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Xfinity 500 NASCAR DFS Preview for DraftKings and FanDuel

Phillip Bennetzen



DraftKings + FanDuel NASCAR DFS Preview for the Xfinity 500 at Martinsville Speedway | Daily Fantasy Lineups | Martin Truex Jr. Kyle Busch

As of writing this, we’re still stuck on lap 52. Yes, lap 52 of the Autotrader EchoPark Automotive 500 at Texas. By the way, it’s Tuesday, Oct. 27. NASCAR has literally been stuck in a rain-delayed red flag since Sunday afternoon, and the weather doesn’t look promising for a race today at all. NASCAR has allegedly told teams to make plans to hang out in the Dallas area until Thursday. NASCAR is determined to get this race and don’t care how long they have to wait to do so. Thus we don’t have a clue who, if anyone, is punching their playoff ticket to Phoenix. Furthermore, we don’t have an inkling of an idea of how the field will roll off this coming Sunday. So a bit of our race prep is still hanging out in left field waiting to get sorted out. While we wait for this race to finally finish, let’s take a look ahead to next week at Martinsville as we start our preparations for NASCAR DFS research for the Xfinity 500.


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Martinsville in June

Let’s take a step back to a simpler time, back when the starting positions were drawn “randomly” as Christopher Bell inevitably always started in the rear. In the COVID-19 shuffle of rearranging the 2020 schedule, Martinsville was moved to a Wednesday night in between Atlanta and Homestead. In what was assumed to be a typical night race at a short track, the result was anything but, to begin with. Several contenders (Ryan Blaney, Brad Keselowski, Kyle Busch, Denny Hamlin) found themselves in an early hole.

Following cautions on lap 6 (debris), 62 (caution) and 114 (No. 66 stalled), the first stage finally came to an end on lap 132. During this time, Joey Logano led the majority of laps as Keselowski and Blaney fought out of their predicaments. In the flip of the script, the second segment went off without a single yellow flag as Logano and Jimmie Johnson were the only drivers to lead laps. This lack of laundry helped to seal the fates of Busch and Hamlin, who both ended their days three laps down.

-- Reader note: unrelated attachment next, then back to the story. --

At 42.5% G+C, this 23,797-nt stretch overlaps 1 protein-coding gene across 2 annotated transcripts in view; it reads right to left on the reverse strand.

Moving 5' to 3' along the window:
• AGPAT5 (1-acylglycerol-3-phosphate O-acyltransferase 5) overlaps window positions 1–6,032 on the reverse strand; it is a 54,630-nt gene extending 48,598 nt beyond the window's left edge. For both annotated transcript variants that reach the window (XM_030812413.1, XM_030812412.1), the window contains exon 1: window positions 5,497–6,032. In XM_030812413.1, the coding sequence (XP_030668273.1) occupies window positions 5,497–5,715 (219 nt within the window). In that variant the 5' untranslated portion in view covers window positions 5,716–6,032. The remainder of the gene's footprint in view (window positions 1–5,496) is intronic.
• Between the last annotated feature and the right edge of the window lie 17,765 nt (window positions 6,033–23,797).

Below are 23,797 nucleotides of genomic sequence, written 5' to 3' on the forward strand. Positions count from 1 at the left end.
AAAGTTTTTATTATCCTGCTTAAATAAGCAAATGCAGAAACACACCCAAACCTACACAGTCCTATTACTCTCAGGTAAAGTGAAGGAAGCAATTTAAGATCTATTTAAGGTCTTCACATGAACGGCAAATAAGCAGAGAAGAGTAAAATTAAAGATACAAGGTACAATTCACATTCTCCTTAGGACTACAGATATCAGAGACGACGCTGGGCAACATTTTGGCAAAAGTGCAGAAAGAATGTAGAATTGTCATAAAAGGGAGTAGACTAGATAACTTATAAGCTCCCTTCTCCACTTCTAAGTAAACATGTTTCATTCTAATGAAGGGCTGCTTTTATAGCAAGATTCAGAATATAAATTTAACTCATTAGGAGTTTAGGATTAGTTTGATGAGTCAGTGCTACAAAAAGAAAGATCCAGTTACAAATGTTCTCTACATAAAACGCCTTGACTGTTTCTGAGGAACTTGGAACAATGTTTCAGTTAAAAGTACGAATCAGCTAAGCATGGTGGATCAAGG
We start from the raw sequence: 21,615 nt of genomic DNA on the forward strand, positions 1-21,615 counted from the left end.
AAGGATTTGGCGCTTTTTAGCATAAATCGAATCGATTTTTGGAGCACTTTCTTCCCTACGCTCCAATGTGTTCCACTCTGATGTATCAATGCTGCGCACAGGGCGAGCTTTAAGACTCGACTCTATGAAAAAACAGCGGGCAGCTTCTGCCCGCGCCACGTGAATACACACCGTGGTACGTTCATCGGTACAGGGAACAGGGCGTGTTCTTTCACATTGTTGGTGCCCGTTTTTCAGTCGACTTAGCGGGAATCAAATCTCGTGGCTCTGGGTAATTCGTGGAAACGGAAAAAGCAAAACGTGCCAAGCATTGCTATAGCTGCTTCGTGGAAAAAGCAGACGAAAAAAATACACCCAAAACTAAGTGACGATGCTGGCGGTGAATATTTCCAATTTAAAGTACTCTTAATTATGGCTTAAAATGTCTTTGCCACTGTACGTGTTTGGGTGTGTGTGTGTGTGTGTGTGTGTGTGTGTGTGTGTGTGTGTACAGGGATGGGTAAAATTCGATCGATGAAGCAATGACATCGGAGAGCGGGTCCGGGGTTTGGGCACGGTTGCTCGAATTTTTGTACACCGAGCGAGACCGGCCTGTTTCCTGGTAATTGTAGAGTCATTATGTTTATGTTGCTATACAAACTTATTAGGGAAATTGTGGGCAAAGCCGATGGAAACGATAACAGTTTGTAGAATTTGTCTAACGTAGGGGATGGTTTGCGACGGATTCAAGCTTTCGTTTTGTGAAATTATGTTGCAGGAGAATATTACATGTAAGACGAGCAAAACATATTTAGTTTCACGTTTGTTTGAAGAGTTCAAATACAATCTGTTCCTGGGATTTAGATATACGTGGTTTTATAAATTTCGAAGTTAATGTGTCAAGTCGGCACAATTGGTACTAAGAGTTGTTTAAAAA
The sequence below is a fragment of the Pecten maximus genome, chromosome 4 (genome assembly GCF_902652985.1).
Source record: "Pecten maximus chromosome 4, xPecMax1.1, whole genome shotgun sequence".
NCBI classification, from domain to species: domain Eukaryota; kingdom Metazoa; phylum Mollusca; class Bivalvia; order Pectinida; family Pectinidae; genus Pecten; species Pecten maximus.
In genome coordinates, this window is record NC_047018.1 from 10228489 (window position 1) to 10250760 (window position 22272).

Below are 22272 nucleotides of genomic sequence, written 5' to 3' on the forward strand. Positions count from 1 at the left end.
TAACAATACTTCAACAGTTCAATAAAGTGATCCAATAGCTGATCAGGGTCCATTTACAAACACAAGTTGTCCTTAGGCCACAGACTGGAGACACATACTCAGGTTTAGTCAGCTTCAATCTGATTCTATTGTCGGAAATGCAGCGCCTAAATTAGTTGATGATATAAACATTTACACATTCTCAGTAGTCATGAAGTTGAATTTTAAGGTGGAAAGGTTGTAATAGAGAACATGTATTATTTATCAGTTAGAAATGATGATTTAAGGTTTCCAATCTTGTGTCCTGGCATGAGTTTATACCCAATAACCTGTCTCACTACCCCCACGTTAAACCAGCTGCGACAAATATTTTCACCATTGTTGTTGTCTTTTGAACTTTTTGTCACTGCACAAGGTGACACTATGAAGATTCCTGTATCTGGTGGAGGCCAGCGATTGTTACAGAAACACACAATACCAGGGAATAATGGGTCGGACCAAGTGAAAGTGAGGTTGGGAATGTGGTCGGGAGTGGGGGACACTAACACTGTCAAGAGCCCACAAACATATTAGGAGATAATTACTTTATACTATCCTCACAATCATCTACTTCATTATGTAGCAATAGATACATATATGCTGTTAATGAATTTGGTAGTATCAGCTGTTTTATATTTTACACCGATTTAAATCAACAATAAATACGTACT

In the final segment, the lead was swapped between the three Penske drivers, who all led from laps 272 to 369. However, it was a hard-charging Martin Truex Jr. who took the lead on lap 370 and rode off to victory. That Wednesday night win at Martinsville has been Truex’s lone victory in all of 2020. If not for that win, Truex would probably already be out of the playoff chase with teammate Kyle Busch.


Comparing June-Martinsville to the Past

June’s race was a throwback, numbers-wise, to Martinsville races from 2015 to 2018. Both Martinsville events in 2019 were monotonous lap turners where a single driver led 446 or more of the 500 laps. However, they were merely products of a bad short-track package, so we can’t fault either Brad Keselowski or Martin Truex Junior who simply took advantage of track position.

Thankfully, NASCAR made adjustments to their 750-horsepower package to prevent this from happening further. The 2020 results have been favorable, as we haven’t seen one driver just run away with a race like what happened in either Martinsville race. If this weekend’s race looks like June’s, we should be looking at a three-dominator race.

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laps led chart from Mville NASCAR DFS

The past few weeks, in the Saturday live show with Jason Floyd, we’ve passively discussed rostering three dominators. Yet, the discussion always turns to play a place differential driver instead, as it’s more likely they outscore the driver with the third-highest laps led total. Well, look at those totals above and you’ll see that the discussion of a third dominator is real. In the seven times, a third driver has led at least 10% or more of the race, they’ve averaged 89 laps led.

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Those 22 points matter quite a bit, especially when you realize just how little driver movement there is from drivers starting 18th or beyond. Over the last seven Martinsville races, only twice has a driver starting 18th or worse finished fifth or better. For perspective, that’s an astonishing two out of 152 drivers. If we zoom out to top-10 finishes, the number of drivers in that window jumps to 15 out of 152.


heat map for mville NASCAR DFS

When you compound this with how the field is set now, it’s almost a guarantee we won’t see any driver starting 18th, 20th, 25th, etc. finish high enough that their place differential/finishing position score threatens to outscore the third dominator.

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Phill Bennetzen is a father, husband, and Catholic as well as a self-professed annoying fitness guy. Phill heads up NASCAR content at and even though he doesn't have any live finals trips to his name, he provides some of the top NASCAR DFS analysis around. You can contact Phill by emailing

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